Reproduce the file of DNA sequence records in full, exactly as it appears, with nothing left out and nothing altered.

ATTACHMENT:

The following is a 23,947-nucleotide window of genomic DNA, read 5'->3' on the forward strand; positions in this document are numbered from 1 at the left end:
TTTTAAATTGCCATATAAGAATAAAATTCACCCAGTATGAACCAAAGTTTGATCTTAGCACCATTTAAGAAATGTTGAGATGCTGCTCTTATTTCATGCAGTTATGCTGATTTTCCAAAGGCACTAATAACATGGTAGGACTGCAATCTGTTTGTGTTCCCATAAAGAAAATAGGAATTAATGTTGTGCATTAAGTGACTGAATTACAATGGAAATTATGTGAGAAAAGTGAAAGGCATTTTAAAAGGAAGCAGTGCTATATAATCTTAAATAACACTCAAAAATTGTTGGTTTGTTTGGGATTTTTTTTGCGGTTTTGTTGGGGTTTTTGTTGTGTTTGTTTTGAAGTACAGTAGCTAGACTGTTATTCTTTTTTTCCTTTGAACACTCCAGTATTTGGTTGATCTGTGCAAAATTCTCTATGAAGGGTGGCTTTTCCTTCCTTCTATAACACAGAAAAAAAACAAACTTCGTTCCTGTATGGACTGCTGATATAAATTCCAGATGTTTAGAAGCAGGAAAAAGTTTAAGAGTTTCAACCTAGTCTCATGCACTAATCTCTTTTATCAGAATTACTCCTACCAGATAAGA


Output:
The following is a 23,947-nucleotide window of genomic DNA, read 5'->3' on the forward strand; positions in this document are numbered from 1 at the left end:
TTTTAAATTGCCATATAAGAATAAAATTCACCCAGTATGAACCAAAGTTTGATCTTAGCACCATTTAAGAAATGTTGAGATGCTGCTCTTATTTCATGCAGTTATGCTGATTTTCCAAAGGCACTAATAACATGGTAGGACTGCAATCTGTTTGTGTTCCCATAAAGAAAATAGGAATTAATGTTGTGCATTAAGTGACTGAATTACAATGGAAATTATGTGAGAAAAGTGAAAGGCATTTTAAAAGGAAGCAGTGCTATATAATCTTAAATAACACTCAAAAATTGTTGGTTTGTTTGGGATTTTTTTTGCGGTTTTGTTGGGGTTTTTGTTGTGTTTGTTTTGAAGTACAGTAGCTAGACTGTTATTCTTTTTTTCCTTTGAACACTCCAGTATTTGGTTGATCTGTGCAAAATTCTCTATGAAGGGTGGCTTTTCCTTCCTTCTATAACACAGAAAAAAAACAAACTTCGTTCCTGTATGGACTGCTGATATAAATTCCAGATGTTTAGAAGCAGGAAAAAGTTTAAGAGTTTCAACCTAGTCTCATGCACTAATCTCTTTTATCAGAATTACTCCTACCAGATAAGA